By A.M. Giacoletto, BLC Writer

Hot take: the Harry Potter films, one of the iconic film franchises from my generation, the millennials, are overrated compared to its contemporaries. It fails to reach the depth of The Lord of the Rings movies, based on the books by the famous English author J.R.R. Tolkien, plus Gandalf would kick Dumbledore’s ass in a one-v-one – fight me. Additionally, the whole “chosen one” narrative is a regurgitation of the STAR WARS films (the first six George Lucas movies, not that Disney hogwash) and, to be frank, all six episodes of the saga a long time ago in a galaxy far, far away did it better. Back to the Future holds a sense of nostalgia-flavored magic I don’t feel toward the young Brit-wizard, so maybe I’m missing the connection my fellow millennials seem to have. The books are beloved and I’ve never read it, so you hear no criticism from me on that front. Regardless, do you want to know of some witchcraft and wizardry that isn’t overrated? Well, you’ve come to the right place. The Conjuror, a multi-time articulated fly from us, Blue Line, with more hinge points than the human centipede (too far on the movie references?) that, through my experience, is a must-have for any serious streamer fly fisher, which I assume you are if you’re here visiting our site and our diverse selection of flies for the streamer enthused gentlemen… and ladies, of course.

First off, let’s address the elephant in the room: the Conjuror is not a Game Changer carbon copy. Although there are similarities between the two as it’s a unique fly on its own with noticeable differences. A sticking point for me is the price; Game Changers range from $12-$20 depending on the size and color, and few retailers sell full-sized Game Changers for less than ten dollars (numerous sites sell small variations such as the Micro Game Changer), but the Conjuror, a medium-large streamer, sells on the Blue Line website for ten dollars on the nose. No, it’s not a lower-quality fly, in fact, those familiar with our game know the quality our flies bring to your box, and the Conjuror is no different.

Disclaimer: The Conjuror is not a better fly than Game Changer; it’s a different fly. The Game changer is an iconic fly and deserves every ounce of adulation, praise, and popularity it receives as it’s a key fly in the development of multi-articulated swimming streamers. The Conjuror offers variety within the same streamer category.

The Conjuror weighs next to nothing, which makes it a lightweight fly for its size in terms of casting, and it often surprises those who realize it casts on a five-weight. Slim profiles in tippet and fly lines are known to sink quicker and more efficiently and streamers are no different, so the Conjuror sinks efficiently and quickly with a sink-tip line. A small tungsten bead toward the back of the first hook causes it to dart side-to-side and t-bone with each strip, thereby increasing the enticing appearance aggressive predators can’t resist. It swims rather than a slight wiggle in the tail, which is too common among swim-streamers. Two articulation shanks are sandwiched between two hooks for optimal action that imitates a swimming baitfish better than Nickelback tries to imitate a real rock band (yes, I said it and stand by it).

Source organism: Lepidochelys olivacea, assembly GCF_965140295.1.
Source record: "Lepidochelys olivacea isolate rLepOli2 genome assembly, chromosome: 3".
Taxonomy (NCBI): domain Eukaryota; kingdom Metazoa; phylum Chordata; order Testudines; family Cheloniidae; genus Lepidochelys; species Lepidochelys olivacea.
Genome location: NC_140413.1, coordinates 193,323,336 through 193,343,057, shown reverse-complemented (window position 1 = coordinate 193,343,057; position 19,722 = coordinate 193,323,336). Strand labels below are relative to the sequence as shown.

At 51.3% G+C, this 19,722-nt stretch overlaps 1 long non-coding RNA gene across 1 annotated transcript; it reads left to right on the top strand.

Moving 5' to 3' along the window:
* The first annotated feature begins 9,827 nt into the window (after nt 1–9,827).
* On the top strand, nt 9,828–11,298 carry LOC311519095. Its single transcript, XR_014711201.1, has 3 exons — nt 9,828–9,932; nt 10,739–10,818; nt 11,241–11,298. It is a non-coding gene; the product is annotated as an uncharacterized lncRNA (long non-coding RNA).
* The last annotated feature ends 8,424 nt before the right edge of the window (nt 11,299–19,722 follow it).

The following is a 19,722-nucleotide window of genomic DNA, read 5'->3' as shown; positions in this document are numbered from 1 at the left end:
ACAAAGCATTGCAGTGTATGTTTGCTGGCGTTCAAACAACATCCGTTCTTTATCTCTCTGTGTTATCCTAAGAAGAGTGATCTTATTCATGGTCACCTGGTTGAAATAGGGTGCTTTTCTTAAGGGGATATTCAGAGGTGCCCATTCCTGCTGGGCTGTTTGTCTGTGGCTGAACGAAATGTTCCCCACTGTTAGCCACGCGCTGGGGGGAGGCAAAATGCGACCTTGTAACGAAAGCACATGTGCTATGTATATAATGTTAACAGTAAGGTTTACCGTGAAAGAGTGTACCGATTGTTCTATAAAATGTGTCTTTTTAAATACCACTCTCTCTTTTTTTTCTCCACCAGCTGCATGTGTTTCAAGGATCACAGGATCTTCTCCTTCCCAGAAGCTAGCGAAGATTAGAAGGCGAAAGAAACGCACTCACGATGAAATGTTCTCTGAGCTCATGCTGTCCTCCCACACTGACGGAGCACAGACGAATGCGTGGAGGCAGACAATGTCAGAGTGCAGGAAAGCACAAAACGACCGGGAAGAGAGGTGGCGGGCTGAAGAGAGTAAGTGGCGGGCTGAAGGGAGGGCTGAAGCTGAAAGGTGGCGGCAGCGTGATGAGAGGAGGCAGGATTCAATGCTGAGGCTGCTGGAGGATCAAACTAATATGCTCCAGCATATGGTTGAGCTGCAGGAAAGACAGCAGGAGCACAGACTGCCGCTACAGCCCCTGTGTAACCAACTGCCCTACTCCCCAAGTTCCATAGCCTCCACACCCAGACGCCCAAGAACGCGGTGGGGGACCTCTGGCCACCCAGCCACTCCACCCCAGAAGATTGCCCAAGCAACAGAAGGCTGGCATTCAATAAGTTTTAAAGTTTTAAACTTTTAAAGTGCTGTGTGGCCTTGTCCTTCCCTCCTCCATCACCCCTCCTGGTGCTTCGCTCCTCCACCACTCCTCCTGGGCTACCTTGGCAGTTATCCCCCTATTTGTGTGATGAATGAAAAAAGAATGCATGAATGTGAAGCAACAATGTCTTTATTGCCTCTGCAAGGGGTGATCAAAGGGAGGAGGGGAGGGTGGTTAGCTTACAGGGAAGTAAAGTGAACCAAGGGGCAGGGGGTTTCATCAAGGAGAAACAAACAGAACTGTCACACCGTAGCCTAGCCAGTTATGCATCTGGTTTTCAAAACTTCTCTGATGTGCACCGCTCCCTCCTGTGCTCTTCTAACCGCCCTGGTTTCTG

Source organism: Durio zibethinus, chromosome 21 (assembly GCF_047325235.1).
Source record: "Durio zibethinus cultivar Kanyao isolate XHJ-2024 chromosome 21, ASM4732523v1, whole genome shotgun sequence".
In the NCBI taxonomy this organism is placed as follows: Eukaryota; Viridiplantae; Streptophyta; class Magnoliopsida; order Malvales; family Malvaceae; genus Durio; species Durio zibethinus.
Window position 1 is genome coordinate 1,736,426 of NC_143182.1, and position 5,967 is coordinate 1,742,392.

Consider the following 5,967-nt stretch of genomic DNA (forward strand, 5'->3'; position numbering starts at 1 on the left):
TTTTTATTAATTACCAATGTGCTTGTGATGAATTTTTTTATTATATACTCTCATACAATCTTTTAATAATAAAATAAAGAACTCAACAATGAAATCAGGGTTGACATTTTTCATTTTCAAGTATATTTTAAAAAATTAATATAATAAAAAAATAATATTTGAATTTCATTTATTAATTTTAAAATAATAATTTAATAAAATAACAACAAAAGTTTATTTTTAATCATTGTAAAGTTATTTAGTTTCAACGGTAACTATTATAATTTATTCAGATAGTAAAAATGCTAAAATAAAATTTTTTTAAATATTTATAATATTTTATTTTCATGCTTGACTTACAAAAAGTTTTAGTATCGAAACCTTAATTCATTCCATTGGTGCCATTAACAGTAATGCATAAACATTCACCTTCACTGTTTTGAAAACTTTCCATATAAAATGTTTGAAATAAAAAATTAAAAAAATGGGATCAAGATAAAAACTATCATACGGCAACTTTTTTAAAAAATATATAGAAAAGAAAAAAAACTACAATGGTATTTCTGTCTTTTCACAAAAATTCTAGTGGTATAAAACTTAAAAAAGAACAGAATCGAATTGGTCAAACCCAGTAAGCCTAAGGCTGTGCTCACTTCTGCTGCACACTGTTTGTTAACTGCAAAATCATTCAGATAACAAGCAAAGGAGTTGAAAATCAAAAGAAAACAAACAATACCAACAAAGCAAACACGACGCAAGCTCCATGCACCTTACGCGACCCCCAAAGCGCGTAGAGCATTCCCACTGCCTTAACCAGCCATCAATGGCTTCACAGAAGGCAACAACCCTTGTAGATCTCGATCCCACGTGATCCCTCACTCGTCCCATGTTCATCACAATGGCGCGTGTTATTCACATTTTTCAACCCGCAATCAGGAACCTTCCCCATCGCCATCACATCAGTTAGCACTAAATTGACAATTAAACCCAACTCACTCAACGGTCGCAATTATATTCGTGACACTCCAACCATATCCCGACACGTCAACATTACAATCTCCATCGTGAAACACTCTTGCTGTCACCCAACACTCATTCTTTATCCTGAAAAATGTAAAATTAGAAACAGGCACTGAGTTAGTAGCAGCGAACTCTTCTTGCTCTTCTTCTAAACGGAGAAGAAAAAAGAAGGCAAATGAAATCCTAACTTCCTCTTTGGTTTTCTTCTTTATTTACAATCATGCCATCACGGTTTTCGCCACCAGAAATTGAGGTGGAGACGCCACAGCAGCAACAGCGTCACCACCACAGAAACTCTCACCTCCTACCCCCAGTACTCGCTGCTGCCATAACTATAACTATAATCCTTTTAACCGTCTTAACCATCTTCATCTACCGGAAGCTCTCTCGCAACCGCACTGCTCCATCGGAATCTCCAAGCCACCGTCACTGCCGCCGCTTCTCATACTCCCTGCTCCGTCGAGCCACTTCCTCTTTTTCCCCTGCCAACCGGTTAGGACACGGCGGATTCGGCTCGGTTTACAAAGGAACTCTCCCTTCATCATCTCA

Predatory fish across the world probably show interest in the Conjuror if they cross paths with it, but I target two species primarily with this streamer: brown trout and smallmouth bass. For brown trout, I first witnessed Hobo Steve land a studly male brown last fall in Wyoming. His cowboy state buck ripped from the overhanging Russian olive branches to club an olive Conjuror. I continued to hunt fall-run browns with it in olive and white. Swim patterns akin to a real, injured baitfish flow through the course of the fly’s multi-articulated body as it flops back and forth through the water, shifting directions more times than an Uber driver in New York traffic. It rolls and bends with minimal fly line strips and requires little effort to swim and dart in such a way a fish’s attention turns to its presence like a lion sighting a gazelle. This spring, I chased smallmouth bass on the fly across the American West, and the Conjuror proved to be one of my best flies. I recalled an old trick when I learned the approach to bass fishing with a fly rod: match one’s fly to the artificial baits of the gear fishermen. My bass skills were honed on swimbaits and a bait caster rod, so naturally, I gravitated toward swimbait-like streamers when throwing for bass on the fly. Soft-plastic paddle-tail swimbaits, in particular, dominated my fishing, which was often presented with slow, steady retrieves (particularly in the spring), so similar to finding a Chick-Fil-A within a half-day drive, I searched relentlessly for a fly matching the hobble its body and the wiggle of its paddle-shaped tail. Enter the Conjuror and from the dark shroud, my swimbait fly emerged with a broomstick and boiling cauldron (in the right colors nonetheless). As Gondor did, my trip to a prairie smallmouth fishery called for aid, and instead of Rohan answering, Blue Line came to the rescue with a Conjuror. Dead trees and stumps were scattered across a flat with six feet of water. The olive conjuror lands within inches of a fallen tree, when suddenly two large smallmouths captivated by the Conjuror’s spell charged in at once to blow up the party. Strip, strip, strip, strip before I offered a brief pause. A vacuum cleaner's mouth opens, I feel the weight, and bury a strip set into its extendable mouth and I watch as it thrashes its head as if the metal band Lamb of God blasts over loudspeakers in the background. It pulls, runs, jumps, and walks on the surface with its 1,000-mile-per-hour flapping tail, and lives up to its species' well-earned reputation of being pound-for-pound the best fighter in freshwater. Once your order of Conjurors arrives, pull one out of the packaging, tie it to a piece of mono, and drag it through your full (and hopefully clean) bathtub to observe its motility. It swims with grace and efficiency as well as any comparable fly on the market. The metal on the articulated sections adds weight so it sinks with a floating line, but, as per usual, I prefer this fly-fished with a sink-tip (no shorter than 20 feet). If you’re a superstitious type, fret not because this fly’s sorcery only affects the fish, but similar to the two charging bass, expect to grow hypnotized by its graceful swimming and effective presentation. Oh, and I standby my Harry Potter take and I’m willing to take on the Gandalf versus Dumbledore debate anytime, anywhere.